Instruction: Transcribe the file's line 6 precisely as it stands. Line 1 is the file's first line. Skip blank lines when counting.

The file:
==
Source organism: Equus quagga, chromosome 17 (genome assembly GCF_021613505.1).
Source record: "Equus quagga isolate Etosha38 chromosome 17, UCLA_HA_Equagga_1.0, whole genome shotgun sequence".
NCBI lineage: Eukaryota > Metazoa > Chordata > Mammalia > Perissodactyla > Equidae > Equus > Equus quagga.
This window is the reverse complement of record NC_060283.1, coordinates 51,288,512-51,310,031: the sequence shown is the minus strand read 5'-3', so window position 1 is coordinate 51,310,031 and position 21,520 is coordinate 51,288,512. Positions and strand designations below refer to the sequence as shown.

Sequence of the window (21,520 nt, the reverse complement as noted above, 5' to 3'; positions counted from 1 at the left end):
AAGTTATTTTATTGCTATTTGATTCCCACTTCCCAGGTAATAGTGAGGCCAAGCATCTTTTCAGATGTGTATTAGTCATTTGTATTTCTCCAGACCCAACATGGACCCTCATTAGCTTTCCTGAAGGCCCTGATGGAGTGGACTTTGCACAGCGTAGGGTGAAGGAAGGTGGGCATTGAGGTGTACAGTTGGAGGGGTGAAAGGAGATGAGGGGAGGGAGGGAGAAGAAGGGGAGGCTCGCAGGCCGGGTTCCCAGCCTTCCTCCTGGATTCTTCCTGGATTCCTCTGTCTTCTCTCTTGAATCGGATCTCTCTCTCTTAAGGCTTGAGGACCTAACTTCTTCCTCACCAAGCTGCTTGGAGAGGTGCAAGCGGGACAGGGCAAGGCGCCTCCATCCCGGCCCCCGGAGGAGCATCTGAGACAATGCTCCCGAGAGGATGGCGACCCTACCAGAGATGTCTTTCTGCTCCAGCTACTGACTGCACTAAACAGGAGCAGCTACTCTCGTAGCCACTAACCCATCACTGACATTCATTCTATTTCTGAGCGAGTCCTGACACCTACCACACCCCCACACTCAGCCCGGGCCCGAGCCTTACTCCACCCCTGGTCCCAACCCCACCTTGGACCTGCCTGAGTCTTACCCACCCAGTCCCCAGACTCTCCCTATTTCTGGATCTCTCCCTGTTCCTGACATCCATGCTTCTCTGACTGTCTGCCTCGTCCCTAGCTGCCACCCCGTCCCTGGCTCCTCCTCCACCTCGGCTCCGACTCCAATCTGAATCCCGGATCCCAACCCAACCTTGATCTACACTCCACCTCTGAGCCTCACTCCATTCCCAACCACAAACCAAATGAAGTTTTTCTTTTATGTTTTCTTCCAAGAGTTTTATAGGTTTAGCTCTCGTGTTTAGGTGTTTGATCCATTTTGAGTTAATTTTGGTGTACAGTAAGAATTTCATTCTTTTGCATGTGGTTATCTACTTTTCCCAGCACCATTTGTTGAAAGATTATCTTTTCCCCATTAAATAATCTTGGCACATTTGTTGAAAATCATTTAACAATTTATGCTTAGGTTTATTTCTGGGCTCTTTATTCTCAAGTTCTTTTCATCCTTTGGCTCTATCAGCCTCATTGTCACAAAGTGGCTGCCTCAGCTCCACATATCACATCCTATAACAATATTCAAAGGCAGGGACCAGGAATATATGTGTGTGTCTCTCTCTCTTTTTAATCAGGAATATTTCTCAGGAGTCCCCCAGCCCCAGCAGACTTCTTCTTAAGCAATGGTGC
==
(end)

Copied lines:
AAGTTATTTTATTGCTATTTGATTCCCACTTCCCAGGTAATAGTGAGGCCAAGCATCTTTTCAGATGTGTATTAGTCATTTGTATTTCTCCAGACCCAACATGGACCCTCATTAGCTTTCCTGAAGGCCCTGATGGAGTGGACTTTGCACAGCGTAGGGTGAAGGAAGGTGGGCATTGAGGTGTACAGTTGGAGGGGTGAAAGGAGATGAGGGGAGGGAGGGAGAAGAAGGGGAGGCTCGCAGGCCGGGTTCCCAGCCTTCCTCCTGGATTCTTCCTGGATTCCTCTGTCTTCTCTCTTGAATCGGATCTCTCTCTCTTAAGGCTTGAGGACCTAACTTCTTCCTCACCAAGCTGCTTGGAGAGGTGCAAGCGGGACAGGGCAAGGCGCCTCCATCCCGGCCCCCGGAGGAGCATCTGAGACAATGCTCCCGAGAGGATGGCGACCCTACCAGAGATGTCTTTCTGCTCCAGCTACTGACTGCACTAAACAGGAGCAGCTACTCTCGTAGCCACTAACCCATCACTGACATTCATTCTATTTCTGAGCGAGTCCTGACACCTACCACACCCCCACACTCAGCCCGGGCCCGAGCCTTACTCCACCCCTGGTCCCAACCCCACCTTGGACCTGCCTGAGTCTTACCCACCCAGTCCCCAGACTCTCCCTATTTCTGGATCTCTCCCTGTTCCTGACATCCATGCTTCTCTGACTGTCTGCCTCGTCCCTAGCTGCCACCCCGTCCCTGGCTCCTCCTCCACCTCGGCTCCGACTCCAATCTGAATCCCGGATCCCAACCCAACCTTGATCTACACTCCACCTCTGAGCCTCACTCCATTCCCAACCACAAACCAAATGAAGTTTTTCTTTTATGTTTTCTTCCAAGAGTTTTATAGGTTTAGCTCTCGTGTTTAGGTGTTTGATCCATTTTGAGTTAATTTTGGTGTACAGTAAGAATTTCATTCTTTTGCATGTGGTTATCTACTTTTCCCAGCACCATTTGTTGAAAGATTATCTTTTCCCCATTAAATAATCTTGGCACATTTGTTGAAAATCATTTAACAATTTATGCTTAGGTTTATTTCTGGGCTCTTTATTCTCAAGTTCTTTTCATCCTTTGGCTCTATCAGCCTCATTGTCACAAAGTGGCTGCCTCAGCTCCACATATCACATCCTATAACAATATTCAAAGGCAGGGACCAGGAATATATGTGTGTGTCTCTCTCTCTTTTTAATCAGGAATATTTCTCAGGAGTCCCCCAGCCCCAGCAGACTTCTTCTTAAGCAATGGTGC